In one of my favorite scenes in this book, Lilly Linton, dressed as a man because women do not yet have the right to vote, stops outside a polling place to give advice to a stranger about a house he was thinking of buying in her neighborhood. The man, businessman Rikkard Ambrose, is so impressed with this young man’s willingness to help and give good advice, offers him a job. No, really, he forces the job offer on Lilly. She takes his card and kind of shrugs it off, after all, she is off to vote! She walks in the door of the polling place and doesn’t have a clue what to do, but somehow bumbles her way through voting. Then she makes the mistake of curtseying, which of course is not something a Victorian era man would do, and promptly gets arrested for illegal voting. She’s cuffed and hauled off to jail, waving gaily to Mr. Ambrose while being marched off, saying “See you Monday!” This one scene sets the stage for a delightful romp through Victorian era London, and the beginnings of a rather tumultuous relationship between Mr. Ambrose and the young woman/man that he will only call Mr. Linton, even when it’s obvious she is a woman.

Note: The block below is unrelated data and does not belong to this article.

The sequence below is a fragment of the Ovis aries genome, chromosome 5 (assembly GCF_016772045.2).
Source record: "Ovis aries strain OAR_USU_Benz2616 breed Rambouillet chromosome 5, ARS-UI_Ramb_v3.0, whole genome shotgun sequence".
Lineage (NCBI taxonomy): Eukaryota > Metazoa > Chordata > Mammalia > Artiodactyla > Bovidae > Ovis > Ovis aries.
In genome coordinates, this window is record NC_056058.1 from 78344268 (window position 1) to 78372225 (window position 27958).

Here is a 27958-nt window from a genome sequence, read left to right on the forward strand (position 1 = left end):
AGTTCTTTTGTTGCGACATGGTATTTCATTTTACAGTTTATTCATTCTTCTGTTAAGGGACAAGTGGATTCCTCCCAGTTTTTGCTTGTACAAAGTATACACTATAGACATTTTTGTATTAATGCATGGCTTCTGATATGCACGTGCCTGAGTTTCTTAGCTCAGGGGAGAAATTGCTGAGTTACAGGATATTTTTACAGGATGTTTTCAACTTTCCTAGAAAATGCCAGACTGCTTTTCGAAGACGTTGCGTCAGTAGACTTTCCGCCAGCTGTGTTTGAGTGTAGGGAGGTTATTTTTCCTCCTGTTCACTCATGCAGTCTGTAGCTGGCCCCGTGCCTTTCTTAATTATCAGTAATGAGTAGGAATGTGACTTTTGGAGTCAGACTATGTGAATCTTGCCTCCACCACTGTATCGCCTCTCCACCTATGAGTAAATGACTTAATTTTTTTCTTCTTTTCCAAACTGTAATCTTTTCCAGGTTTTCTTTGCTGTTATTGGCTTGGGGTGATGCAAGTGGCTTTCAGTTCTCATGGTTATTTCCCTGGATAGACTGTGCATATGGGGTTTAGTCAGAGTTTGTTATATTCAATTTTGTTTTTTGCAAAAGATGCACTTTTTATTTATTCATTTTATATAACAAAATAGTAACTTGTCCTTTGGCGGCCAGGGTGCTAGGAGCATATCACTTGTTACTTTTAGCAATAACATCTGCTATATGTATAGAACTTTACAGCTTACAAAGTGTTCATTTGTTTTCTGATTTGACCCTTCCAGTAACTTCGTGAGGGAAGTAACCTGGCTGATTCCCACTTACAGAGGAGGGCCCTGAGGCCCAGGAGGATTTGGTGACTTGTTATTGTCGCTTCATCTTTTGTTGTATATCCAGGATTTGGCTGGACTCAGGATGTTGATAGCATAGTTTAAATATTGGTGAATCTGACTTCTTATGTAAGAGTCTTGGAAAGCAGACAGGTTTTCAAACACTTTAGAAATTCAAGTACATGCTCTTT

This novel was so much fun! I really got a feel for the era and the difficulties women went through for equal rights. I also liked how Rikkard Ambrose was kind of an anti-hero. He was devilishly handsome, of course, but seriously gruff and kind of a control freak! He spent a good portion of the book trying to get Lilly to quit the job, but when he finally accepts her (although still calling him Mr. Linton) they become partners, trying to solve the mystery together.
I really enjoyed Lilly’s exuberance for life and her need to be seen as an equal. Something that all women would identify with and enjoy reading. I laughed out loud at the great dialog between she and Rikkard, and the 1100+ pages went by pretty quick! Beware the page count if you’re a slow reader, but I think it’s totally worth the time. ❤❤❤❤❣
Copyright 2017 Deborah Kehoe A Chick Who Reads All Rights Reserved